“I’m lucky both of my ankles are feeling good right now,” Michigan State guard Julia Ayrault said after facing Maryland last month.

Maryland basketball player Diamond Miller shows off her moves during practice. (Video: Kareem Copeland/The Washington Post)

Miller detailed her process for The Washington Post last week, starting in the paint under the basket. It beings with alternating layups on both sides of the rim. Then there are varying placements off the backboard, switching up angles and the amount of spin. Next come reverse layups, and not using the backboard at all.

Miller then backs up to show off her signature up-and-under, faking a normal layup before scooping the ball from down low to deceive opponents, and a variety of counters off that move. Most start with the crossover. Then there’s the spin off that. Or the fake spin when defenders overcommit. She initiates a pull-up jumper with a slight hesitation then finishes with a reverse layup. There are variations and countermoves to every action depending on how teams try to defend. And worst-case scenario, if she hasn’t wove her way around those opponents, Miller can use the strength gained over the years to absorb contact and get to the free throw line — her 234 attempts rank second in the Big Ten. Oh, and don’t forget the one-legged, midrange fadeaway that brings memories of former NBA MVP Dirk Nowitzki. It’s the shot she used to bury Notre Dame with a buzzer-beater in December that had Kevin Durant and Stephen Curry praising her on social media.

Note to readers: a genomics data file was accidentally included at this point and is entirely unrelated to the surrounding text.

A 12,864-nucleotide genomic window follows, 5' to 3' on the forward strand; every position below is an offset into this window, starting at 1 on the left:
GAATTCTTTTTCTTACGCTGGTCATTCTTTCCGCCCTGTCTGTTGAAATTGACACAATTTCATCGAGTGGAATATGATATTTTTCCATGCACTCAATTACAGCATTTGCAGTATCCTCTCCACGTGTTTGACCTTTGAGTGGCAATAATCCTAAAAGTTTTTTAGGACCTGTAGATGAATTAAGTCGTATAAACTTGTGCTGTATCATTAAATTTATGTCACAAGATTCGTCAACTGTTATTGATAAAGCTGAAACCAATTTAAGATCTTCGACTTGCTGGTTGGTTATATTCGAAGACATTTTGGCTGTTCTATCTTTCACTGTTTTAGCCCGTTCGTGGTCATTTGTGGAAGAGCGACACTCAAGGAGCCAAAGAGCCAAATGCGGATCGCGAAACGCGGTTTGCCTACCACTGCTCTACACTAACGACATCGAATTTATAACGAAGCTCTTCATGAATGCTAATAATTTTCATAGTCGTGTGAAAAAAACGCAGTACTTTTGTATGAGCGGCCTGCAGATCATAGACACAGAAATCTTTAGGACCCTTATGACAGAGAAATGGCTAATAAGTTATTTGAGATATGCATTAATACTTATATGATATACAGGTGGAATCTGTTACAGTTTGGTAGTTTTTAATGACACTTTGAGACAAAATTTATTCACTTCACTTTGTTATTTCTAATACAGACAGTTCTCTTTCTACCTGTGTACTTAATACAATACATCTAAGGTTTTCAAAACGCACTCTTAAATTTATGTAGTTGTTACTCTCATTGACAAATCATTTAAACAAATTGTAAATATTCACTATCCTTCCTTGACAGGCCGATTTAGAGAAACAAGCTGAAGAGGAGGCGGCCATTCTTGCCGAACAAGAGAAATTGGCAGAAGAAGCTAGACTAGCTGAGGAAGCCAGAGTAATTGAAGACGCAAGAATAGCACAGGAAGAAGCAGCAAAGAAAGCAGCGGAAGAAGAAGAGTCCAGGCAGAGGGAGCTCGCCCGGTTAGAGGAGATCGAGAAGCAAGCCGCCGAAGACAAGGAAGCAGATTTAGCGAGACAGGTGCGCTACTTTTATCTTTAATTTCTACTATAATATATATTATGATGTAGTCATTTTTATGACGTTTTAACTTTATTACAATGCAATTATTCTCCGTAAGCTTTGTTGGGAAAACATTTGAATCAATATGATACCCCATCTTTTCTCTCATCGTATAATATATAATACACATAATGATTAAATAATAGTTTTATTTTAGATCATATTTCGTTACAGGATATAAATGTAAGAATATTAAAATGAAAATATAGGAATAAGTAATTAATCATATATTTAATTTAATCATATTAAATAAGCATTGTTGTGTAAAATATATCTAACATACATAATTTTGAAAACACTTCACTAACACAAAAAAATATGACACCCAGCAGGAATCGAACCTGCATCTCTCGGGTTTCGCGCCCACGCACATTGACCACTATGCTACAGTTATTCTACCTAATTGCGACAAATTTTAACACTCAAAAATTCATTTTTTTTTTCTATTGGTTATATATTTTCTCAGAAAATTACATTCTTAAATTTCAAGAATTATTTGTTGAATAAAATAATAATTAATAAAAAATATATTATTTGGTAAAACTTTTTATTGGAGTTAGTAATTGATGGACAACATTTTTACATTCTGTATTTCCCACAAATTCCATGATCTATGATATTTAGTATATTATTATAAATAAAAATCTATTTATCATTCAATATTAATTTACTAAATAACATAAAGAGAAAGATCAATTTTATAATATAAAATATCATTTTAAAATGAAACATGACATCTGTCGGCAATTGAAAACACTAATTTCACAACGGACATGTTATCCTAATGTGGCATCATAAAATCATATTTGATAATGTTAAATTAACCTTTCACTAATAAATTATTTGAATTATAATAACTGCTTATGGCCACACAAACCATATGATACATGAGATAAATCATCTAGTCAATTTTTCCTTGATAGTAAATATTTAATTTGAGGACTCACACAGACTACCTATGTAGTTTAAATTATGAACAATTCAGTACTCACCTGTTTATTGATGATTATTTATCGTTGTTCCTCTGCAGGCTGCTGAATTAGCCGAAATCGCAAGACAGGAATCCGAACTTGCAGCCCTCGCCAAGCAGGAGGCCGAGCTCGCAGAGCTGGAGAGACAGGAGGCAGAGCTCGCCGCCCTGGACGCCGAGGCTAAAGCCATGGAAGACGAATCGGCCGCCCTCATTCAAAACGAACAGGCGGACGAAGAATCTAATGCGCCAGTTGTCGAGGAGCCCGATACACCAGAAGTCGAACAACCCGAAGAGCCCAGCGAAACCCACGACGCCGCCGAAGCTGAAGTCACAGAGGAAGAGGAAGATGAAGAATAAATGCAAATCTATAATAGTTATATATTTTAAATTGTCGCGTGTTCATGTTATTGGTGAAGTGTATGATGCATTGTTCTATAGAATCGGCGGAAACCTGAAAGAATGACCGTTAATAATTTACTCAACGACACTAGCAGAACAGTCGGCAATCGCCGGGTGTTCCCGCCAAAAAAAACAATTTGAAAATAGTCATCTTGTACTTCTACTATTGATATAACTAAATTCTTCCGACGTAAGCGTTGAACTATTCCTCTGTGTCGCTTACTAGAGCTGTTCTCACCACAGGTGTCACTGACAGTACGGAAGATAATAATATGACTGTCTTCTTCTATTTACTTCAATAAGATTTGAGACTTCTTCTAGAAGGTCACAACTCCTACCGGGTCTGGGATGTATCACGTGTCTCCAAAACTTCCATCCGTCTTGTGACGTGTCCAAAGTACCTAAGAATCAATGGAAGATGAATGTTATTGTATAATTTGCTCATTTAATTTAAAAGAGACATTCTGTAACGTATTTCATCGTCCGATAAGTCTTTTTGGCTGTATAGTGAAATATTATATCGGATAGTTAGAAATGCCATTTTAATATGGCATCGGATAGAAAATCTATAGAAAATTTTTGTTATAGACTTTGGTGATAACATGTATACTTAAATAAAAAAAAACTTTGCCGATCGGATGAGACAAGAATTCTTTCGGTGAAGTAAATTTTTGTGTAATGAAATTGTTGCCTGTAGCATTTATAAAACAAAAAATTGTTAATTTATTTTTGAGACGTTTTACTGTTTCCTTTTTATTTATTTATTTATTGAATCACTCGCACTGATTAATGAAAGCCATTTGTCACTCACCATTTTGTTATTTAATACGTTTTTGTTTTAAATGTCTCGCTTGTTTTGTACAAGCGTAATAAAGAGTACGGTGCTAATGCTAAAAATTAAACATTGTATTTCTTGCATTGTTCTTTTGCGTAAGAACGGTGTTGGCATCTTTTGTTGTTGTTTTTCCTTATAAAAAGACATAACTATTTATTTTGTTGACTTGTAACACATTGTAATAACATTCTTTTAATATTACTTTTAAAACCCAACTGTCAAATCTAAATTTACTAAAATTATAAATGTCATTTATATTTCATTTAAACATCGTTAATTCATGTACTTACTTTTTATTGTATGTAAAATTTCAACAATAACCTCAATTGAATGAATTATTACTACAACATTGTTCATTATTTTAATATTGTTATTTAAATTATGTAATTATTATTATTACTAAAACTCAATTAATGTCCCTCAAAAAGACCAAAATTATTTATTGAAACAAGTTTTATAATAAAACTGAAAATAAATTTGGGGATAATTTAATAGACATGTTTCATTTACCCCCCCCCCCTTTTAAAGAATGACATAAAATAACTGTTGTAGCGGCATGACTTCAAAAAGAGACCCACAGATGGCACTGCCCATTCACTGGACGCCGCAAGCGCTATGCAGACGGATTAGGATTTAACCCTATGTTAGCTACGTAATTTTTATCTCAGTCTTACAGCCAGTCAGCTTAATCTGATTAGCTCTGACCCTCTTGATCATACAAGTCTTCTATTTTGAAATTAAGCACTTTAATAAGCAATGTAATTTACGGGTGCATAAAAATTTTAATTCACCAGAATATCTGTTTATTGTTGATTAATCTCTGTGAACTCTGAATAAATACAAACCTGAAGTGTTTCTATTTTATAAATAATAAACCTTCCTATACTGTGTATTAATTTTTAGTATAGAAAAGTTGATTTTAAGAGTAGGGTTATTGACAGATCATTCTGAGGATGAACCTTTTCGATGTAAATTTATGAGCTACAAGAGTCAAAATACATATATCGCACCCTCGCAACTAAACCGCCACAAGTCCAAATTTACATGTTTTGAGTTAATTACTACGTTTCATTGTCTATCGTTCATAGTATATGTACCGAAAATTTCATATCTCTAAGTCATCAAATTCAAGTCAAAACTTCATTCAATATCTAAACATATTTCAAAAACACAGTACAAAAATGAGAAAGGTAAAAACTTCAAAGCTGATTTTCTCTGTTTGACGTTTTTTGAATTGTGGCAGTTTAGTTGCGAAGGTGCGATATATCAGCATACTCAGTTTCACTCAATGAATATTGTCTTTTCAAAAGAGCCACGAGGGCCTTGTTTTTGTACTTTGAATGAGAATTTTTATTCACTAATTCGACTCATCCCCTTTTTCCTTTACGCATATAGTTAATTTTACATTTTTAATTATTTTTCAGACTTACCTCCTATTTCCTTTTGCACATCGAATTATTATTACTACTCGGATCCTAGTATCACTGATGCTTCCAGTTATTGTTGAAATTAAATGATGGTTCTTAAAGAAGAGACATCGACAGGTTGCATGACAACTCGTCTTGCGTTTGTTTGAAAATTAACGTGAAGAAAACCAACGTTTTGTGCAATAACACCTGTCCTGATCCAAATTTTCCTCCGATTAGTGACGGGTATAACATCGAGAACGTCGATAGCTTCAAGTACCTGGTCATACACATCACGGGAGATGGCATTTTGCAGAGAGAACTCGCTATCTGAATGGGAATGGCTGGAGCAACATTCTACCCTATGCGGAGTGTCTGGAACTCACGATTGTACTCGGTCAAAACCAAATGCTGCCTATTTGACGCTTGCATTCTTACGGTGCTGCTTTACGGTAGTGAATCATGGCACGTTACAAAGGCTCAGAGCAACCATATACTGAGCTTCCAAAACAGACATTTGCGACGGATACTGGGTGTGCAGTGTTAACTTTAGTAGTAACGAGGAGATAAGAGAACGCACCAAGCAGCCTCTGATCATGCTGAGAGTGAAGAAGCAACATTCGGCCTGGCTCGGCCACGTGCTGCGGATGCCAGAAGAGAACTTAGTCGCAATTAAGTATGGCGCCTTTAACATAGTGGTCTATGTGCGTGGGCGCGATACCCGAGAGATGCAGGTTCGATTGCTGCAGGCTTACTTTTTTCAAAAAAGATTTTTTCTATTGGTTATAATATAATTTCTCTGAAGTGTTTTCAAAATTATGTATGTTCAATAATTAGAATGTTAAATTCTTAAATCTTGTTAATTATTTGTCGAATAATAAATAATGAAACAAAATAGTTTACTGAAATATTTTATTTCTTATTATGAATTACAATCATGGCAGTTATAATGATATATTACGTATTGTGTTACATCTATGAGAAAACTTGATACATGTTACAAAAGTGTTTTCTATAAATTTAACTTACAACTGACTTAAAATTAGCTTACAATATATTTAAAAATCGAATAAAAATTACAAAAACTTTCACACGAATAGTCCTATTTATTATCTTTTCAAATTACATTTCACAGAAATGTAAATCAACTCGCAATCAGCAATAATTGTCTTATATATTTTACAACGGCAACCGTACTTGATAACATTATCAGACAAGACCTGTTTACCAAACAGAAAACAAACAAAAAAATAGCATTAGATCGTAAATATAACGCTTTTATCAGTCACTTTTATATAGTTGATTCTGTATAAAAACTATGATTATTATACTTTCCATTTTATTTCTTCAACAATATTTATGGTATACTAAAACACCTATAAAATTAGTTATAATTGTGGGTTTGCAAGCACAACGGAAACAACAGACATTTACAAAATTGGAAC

“She is so hard to guard,” Iowa Coach Lisa Bluder said after the Big Ten semifinals, in which Miller scored 21 points and shot 16 free throws in an 89-84 loss to the Hawkeyes. “She can just go with the up-and-under after you think you’ve got her stopped and you don’t have her stopped. Fabulous player. Going to be a great WNBA player. I know Diamond had 21 points, but that girl’s capable of 40 points.”

The journey has been long and winding. There was the short girl who played soccer because she was fast before a seventh-grade growth spurt where she started sprouting three inches at a time. Miller came out of high school rated the No. 17 prospect in the country by ESPN and quickly learned her skinny frame and old moves didn’t serve her the same way on the collegiate level. Up next was the weight room, protein shakes and snack packs to put on pounds and muscle. Miller has always been quick enough to get to the rim, but finishing was another thing — so that became a focus. The finishing improved, but then defenses adjusted and she needed countermoves. Her 19.7 points per game is a career high, but her 21 percent three-point shooting is a career low and Miller knows there’s still plenty of work to do.